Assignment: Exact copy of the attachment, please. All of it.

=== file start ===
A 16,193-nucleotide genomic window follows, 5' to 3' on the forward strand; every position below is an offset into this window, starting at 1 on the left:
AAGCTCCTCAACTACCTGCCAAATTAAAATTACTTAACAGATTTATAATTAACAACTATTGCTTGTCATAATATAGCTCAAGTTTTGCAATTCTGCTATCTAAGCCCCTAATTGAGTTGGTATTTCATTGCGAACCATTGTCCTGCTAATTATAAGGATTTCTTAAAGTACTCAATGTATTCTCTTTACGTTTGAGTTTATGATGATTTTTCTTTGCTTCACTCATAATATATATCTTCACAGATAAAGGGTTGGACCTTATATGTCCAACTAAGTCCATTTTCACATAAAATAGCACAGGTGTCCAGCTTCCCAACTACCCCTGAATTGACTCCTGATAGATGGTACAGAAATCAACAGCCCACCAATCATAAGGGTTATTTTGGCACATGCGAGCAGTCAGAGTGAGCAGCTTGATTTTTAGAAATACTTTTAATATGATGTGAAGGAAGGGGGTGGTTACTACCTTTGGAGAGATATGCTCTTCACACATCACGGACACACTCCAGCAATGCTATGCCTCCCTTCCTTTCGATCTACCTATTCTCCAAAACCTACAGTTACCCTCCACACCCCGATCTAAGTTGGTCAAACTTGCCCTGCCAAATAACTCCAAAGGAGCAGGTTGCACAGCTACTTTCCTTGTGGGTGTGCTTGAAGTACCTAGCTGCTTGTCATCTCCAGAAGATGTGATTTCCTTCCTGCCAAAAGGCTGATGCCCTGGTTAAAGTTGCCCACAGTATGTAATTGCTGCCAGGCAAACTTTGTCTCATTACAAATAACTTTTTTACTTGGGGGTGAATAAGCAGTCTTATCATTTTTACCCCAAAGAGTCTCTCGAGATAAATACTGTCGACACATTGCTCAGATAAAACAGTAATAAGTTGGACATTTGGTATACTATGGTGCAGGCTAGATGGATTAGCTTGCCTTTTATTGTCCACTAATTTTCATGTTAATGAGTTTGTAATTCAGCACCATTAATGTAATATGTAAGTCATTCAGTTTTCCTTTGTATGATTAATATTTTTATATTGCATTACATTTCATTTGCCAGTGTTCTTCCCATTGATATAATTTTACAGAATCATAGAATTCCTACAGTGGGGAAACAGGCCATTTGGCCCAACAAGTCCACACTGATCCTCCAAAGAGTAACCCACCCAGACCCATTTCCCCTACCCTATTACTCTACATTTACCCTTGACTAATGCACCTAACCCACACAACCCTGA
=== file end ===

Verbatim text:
A 16,193-nucleotide genomic window follows, 5' to 3' on the forward strand; every position below is an offset into this window, starting at 1 on the left:
AAGCTCCTCAACTACCTGCCAAATTAAAATTACTTAACAGATTTATAATTAACAACTATTGCTTGTCATAATATAGCTCAAGTTTTGCAATTCTGCTATCTAAGCCCCTAATTGAGTTGGTATTTCATTGCGAACCATTGTCCTGCTAATTATAAGGATTTCTTAAAGTACTCAATGTATTCTCTTTACGTTTGAGTTTATGATGATTTTTCTTTGCTTCACTCATAATATATATCTTCACAGATAAAGGGTTGGACCTTATATGTCCAACTAAGTCCATTTTCACATAAAATAGCACAGGTGTCCAGCTTCCCAACTACCCCTGAATTGACTCCTGATAGATGGTACAGAAATCAACAGCCCACCAATCATAAGGGTTATTTTGGCACATGCGAGCAGTCAGAGTGAGCAGCTTGATTTTTAGAAATACTTTTAATATGATGTGAAGGAAGGGGGTGGTTACTACCTTTGGAGAGATATGCTCTTCACACATCACGGACACACTCCAGCAATGCTATGCCTCCCTTCCTTTCGATCTACCTATTCTCCAAAACCTACAGTTACCCTCCACACCCCGATCTAAGTTGGTCAAACTTGCCCTGCCAAATAACTCCAAAGGAGCAGGTTGCACAGCTACTTTCCTTGTGGGTGTGCTTGAAGTACCTAGCTGCTTGTCATCTCCAGAAGATGTGATTTCCTTCCTGCCAAAAGGCTGATGCCCTGGTTAAAGTTGCCCACAGTATGTAATTGCTGCCAGGCAAACTTTGTCTCATTACAAATAACTTTTTTACTTGGGGGTGAATAAGCAGTCTTATCATTTTTACCCCAAAGAGTCTCTCGAGATAAATACTGTCGACACATTGCTCAGATAAAACAGTAATAAGTTGGACATTTGGTATACTATGGTGCAGGCTAGATGGATTAGCTTGCCTTTTATTGTCCACTAATTTTCATGTTAATGAGTTTGTAATTCAGCACCATTAATGTAATATGTAAGTCATTCAGTTTTCCTTTGTATGATTAATATTTTTATATTGCATTACATTTCATTTGCCAGTGTTCTTCCCATTGATATAATTTTACAGAATCATAGAATTCCTACAGTGGGGAAACAGGCCATTTGGCCCAACAAGTCCACACTGATCCTCCAAAGAGTAACCCACCCAGACCCATTTCCCCTACCCTATTACTCTACATTTACCCTTGACTAATGCACCTAACCCACACAACCCTGA